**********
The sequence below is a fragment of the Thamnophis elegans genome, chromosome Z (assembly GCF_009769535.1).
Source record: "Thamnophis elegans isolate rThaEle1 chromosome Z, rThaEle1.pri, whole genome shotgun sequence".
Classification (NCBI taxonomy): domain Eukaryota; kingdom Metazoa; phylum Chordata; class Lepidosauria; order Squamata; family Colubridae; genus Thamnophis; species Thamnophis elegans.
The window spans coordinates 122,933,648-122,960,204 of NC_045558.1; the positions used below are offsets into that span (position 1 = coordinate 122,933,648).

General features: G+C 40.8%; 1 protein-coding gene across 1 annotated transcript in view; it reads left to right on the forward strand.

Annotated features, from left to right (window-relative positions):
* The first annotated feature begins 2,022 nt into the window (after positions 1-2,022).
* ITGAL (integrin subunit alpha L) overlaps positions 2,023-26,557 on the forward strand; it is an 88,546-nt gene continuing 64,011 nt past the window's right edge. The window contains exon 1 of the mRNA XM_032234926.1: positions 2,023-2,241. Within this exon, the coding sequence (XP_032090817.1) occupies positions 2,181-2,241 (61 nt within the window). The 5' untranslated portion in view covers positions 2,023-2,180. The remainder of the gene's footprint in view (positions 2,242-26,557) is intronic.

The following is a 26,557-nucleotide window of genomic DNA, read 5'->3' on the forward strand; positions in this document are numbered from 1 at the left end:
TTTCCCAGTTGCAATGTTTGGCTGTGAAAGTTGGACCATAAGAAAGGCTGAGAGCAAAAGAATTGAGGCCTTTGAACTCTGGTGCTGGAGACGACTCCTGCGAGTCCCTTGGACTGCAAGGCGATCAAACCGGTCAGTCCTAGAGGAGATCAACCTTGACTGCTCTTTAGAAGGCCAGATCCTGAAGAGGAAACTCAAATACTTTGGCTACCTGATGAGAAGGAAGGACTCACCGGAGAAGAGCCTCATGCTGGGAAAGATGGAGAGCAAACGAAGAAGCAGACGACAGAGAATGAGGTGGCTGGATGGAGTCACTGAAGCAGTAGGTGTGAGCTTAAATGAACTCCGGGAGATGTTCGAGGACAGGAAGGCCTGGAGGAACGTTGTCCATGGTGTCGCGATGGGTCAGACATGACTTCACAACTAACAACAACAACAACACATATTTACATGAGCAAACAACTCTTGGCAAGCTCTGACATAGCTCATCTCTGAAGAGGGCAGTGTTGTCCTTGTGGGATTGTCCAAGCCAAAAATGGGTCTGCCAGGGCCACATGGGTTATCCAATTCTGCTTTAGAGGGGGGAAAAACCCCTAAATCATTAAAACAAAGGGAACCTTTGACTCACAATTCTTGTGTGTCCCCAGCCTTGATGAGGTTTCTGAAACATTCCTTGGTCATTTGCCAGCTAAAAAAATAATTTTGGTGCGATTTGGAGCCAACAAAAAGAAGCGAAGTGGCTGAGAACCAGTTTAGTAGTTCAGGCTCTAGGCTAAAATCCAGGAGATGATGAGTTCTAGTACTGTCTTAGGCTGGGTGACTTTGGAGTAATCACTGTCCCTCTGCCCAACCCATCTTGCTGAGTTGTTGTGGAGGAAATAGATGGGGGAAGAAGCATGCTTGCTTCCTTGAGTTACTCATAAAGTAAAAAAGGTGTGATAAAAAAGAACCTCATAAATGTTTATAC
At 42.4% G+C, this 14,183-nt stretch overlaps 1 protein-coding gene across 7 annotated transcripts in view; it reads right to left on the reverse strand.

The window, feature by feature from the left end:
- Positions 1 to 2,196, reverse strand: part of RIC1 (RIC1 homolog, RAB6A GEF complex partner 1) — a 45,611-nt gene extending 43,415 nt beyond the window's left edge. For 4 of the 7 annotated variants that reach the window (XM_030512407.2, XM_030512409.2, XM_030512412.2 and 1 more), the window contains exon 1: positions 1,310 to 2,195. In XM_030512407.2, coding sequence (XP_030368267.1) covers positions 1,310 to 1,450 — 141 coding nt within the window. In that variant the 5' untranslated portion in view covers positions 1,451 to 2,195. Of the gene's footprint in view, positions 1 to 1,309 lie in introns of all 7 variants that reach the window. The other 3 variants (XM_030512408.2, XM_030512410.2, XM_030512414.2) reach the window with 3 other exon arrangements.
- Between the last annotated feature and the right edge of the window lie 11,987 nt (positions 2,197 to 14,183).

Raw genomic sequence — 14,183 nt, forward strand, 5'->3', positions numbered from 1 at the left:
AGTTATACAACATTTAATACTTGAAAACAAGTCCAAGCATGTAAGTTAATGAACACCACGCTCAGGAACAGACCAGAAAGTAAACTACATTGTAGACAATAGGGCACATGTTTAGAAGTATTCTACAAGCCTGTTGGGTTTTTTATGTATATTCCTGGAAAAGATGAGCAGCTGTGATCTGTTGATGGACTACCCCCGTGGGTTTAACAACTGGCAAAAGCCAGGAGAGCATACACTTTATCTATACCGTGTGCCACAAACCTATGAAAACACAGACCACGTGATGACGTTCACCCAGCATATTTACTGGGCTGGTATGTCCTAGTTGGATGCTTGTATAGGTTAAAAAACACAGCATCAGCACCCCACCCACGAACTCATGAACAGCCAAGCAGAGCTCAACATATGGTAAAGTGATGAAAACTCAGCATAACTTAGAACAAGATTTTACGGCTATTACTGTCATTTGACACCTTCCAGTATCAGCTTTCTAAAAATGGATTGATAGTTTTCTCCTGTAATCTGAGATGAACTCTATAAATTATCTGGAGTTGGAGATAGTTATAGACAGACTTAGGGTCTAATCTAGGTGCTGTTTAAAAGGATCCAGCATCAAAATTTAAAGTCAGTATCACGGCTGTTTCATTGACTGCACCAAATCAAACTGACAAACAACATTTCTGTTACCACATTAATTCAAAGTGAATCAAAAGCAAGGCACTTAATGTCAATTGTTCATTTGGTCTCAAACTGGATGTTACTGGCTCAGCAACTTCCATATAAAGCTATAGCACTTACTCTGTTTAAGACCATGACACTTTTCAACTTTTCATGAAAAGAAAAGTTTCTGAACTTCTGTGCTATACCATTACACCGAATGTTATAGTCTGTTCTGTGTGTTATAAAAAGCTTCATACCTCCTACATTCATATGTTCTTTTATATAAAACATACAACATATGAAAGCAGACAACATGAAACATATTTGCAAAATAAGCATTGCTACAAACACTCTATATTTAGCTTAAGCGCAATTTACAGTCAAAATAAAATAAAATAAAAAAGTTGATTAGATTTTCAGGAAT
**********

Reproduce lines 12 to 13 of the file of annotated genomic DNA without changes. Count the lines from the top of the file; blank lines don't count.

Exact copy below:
The window, feature by feature from the left end:
- Positions 1 to 2,196, reverse strand: part of RIC1 (RIC1 homolog, RAB6A GEF complex partner 1) — a 45,611-nt gene extending 43,415 nt beyond the window's left edge. For 4 of the 7 annotated variants that reach the window (XM_030512407.2, XM_030512409.2, XM_030512412.2 and 1 more), the window contains exon 1: positions 1,310 to 2,195. In XM_030512407.2, coding sequence (XP_030368267.1) covers positions 1,310 to 1,450 — 141 coding nt within the window. In that variant the 5' untranslated portion in view covers positions 1,451 to 2,195. Of the gene's footprint in view, positions 1 to 1,309 lie in introns of all 7 variants that reach the window. The other 3 variants (XM_030512408.2, XM_030512410.2, XM_030512414.2) reach the window with 3 other exon arrangements.